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Yom Shabbat, 3 Tishri 5778

The Sweat & Grime of Prayer

on Wednesday, 24 October 2012.

“Rabbi, would you please lead us in a prayer?"

If I had a nickel for every time I am asked that question, I could seriously consider early retirement. However, if I had a nickel for every time I became choked up while leading that prayer, I might be able to buy a cup of coffee.

I participated in the "Big Dig" at the giving field on October 13th. After Shabbat morning worship & Torah study I spent the rest of a beautiful Sabbath day laboring to build one of the most important and long overdue projects in Beaumont. It was backbreaking work… And I rarely felt closer to God than I did at the end of that day.

Approximately 150 folks showed up at the empty lot across the street from St. Anne's church, at the foot of the Maury Meyers bridge, and built 33 raised bed vegetable gardens, planted a variety of fruit trees (21 in all) and transformed "barren land" into a fruitful field.

We were completing our work on the last raised bed when The Giving Field coordinators – Sharon Begnaud and Mary Mahli – asked me if I would lead a prayer over the last garden bed to end our day. I was (we all were) hot, tired, grimy, sweaty and smelly; but we were also energized and peaceful. Everyone put down their tools and gathered from the four corners of The Giving Field to hold hands around this half finished dead.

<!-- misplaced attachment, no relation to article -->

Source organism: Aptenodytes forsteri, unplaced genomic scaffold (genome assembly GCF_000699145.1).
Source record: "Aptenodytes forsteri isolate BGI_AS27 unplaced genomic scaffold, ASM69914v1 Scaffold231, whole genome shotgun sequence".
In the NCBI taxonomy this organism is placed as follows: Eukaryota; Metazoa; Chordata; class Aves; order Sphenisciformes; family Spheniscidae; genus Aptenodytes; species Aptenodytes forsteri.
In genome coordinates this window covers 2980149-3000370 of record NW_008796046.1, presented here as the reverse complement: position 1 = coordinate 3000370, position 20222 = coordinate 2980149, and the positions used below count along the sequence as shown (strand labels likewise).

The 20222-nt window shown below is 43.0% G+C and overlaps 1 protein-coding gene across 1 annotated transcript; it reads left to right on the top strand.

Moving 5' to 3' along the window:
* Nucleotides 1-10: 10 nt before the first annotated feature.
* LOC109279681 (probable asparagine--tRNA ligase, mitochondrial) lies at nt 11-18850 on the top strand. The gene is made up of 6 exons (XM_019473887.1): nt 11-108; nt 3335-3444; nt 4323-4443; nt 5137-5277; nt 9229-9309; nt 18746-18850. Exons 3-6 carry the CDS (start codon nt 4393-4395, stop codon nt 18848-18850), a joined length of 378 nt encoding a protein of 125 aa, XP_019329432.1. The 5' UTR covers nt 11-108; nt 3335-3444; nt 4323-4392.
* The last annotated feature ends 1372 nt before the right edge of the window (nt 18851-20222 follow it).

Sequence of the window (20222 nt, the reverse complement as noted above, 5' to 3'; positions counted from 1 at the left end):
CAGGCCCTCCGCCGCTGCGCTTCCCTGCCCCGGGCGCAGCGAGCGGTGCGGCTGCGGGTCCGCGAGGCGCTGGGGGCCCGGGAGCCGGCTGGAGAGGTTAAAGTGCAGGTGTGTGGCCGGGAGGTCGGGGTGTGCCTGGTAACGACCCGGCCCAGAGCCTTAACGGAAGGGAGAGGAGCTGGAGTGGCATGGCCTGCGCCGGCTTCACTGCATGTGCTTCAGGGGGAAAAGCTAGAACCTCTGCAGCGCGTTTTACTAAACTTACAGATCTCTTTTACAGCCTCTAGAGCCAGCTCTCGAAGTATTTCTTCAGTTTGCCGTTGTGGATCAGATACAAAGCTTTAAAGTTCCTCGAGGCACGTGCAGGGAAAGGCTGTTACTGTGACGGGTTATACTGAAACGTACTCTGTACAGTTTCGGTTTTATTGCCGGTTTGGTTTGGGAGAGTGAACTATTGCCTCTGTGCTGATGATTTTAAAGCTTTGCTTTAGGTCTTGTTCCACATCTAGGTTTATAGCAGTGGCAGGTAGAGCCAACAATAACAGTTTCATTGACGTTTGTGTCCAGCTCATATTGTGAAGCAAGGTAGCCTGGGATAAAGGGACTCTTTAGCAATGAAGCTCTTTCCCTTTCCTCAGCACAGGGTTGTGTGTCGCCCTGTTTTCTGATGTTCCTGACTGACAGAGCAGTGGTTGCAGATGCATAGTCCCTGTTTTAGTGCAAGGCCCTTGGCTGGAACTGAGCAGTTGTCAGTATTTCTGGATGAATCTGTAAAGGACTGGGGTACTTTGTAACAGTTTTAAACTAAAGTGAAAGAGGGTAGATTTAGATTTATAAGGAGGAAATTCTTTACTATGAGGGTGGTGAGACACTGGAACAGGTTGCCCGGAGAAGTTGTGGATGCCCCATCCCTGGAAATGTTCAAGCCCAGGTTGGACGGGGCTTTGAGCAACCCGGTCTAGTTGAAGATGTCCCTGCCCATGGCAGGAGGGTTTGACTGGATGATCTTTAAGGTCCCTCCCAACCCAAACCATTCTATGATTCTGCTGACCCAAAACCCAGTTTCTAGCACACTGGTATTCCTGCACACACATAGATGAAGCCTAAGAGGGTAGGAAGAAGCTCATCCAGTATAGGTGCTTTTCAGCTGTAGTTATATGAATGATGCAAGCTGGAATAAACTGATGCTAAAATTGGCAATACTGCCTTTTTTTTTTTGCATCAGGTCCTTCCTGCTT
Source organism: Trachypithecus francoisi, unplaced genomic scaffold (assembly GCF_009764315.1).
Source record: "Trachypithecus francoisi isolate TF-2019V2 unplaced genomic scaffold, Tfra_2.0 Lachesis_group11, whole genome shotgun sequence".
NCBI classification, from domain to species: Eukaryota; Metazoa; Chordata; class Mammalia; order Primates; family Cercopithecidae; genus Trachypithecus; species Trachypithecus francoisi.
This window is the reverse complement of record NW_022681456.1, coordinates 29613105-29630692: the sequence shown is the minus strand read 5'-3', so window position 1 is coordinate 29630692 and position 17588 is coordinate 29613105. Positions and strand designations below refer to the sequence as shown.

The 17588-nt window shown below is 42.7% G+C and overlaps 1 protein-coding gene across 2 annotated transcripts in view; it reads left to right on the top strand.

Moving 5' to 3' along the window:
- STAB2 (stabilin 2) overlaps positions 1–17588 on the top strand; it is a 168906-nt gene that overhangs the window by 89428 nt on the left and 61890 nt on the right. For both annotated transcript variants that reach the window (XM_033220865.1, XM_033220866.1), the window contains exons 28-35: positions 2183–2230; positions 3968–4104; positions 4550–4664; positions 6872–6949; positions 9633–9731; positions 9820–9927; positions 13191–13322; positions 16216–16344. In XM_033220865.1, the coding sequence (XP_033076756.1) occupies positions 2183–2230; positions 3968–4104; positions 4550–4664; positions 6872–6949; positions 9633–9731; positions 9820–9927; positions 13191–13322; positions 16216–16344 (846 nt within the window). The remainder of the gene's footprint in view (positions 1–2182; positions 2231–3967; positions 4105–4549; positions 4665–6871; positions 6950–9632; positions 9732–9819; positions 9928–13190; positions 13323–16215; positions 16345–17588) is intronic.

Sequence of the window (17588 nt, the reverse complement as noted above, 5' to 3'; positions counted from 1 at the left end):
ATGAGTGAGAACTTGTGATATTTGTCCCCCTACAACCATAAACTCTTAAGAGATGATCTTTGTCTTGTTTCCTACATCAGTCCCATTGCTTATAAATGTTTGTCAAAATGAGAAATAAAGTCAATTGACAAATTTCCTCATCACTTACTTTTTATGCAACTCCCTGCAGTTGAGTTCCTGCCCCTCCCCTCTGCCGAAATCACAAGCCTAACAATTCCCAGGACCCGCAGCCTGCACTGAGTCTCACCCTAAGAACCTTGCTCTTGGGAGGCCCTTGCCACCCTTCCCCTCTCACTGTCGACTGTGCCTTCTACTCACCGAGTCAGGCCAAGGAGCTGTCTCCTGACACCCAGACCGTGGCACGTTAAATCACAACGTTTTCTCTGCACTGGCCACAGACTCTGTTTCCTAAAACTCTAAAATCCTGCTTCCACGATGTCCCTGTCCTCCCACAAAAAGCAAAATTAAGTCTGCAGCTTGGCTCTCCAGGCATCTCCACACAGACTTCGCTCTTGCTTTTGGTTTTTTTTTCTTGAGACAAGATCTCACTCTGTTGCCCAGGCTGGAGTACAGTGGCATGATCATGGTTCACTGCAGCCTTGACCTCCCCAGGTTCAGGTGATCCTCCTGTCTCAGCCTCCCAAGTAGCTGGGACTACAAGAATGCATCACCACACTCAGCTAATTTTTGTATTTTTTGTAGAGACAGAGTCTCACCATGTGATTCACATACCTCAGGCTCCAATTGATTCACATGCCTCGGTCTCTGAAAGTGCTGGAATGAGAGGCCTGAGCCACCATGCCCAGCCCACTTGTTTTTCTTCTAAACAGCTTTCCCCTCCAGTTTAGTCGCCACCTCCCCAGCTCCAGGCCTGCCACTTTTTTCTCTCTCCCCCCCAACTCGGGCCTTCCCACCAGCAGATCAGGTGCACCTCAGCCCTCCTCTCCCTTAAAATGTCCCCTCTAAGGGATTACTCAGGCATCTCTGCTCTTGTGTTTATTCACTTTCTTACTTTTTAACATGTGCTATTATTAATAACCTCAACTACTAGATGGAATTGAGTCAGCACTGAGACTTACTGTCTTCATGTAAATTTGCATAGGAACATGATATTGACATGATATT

In the middle of my prayer, I was overwhelmed with emotion; I had not paid much attention to "what this all meant" during the day. Hauling cinderblock after cinderblock and pushing wheelbarrow after wheelbarrow of composted topsoil has a way of providing distraction from deeper thoughts and feelings. My prayer was brief, the collective "amen" was powerful, and we all returned to work to finish what we had begun.

There is something powerful and authentic and real about serving God alongside others. We inspire one another. We affirm one another. We witness God's presence in, for and because of one another. At the end of the day I was holding hands in a circle of tired, grimy, smiling people that built not only something that mattered; they we built something that will matter tomorrow and the day after that. We built a legacy; we built a piece of eternity… and witnessed the presence of God in exchange.

“Lo a-lecha ha-m’lachah lig-mor; v’lo atah ben chorin l’hibateil mi-menah”

“It is not incumbent upon us to complete the work; but neither

 are we free to desist from it.”

The Giving Field will not eradicate hunger in our world, in our nation, in our state, or even in the city of Beaumont; but it will feed hungry people, one hungry person at a time. That alone should inspire us and motivate us to do more.

For more information, check out: The Giving Field on Liberty Street on Facebook.

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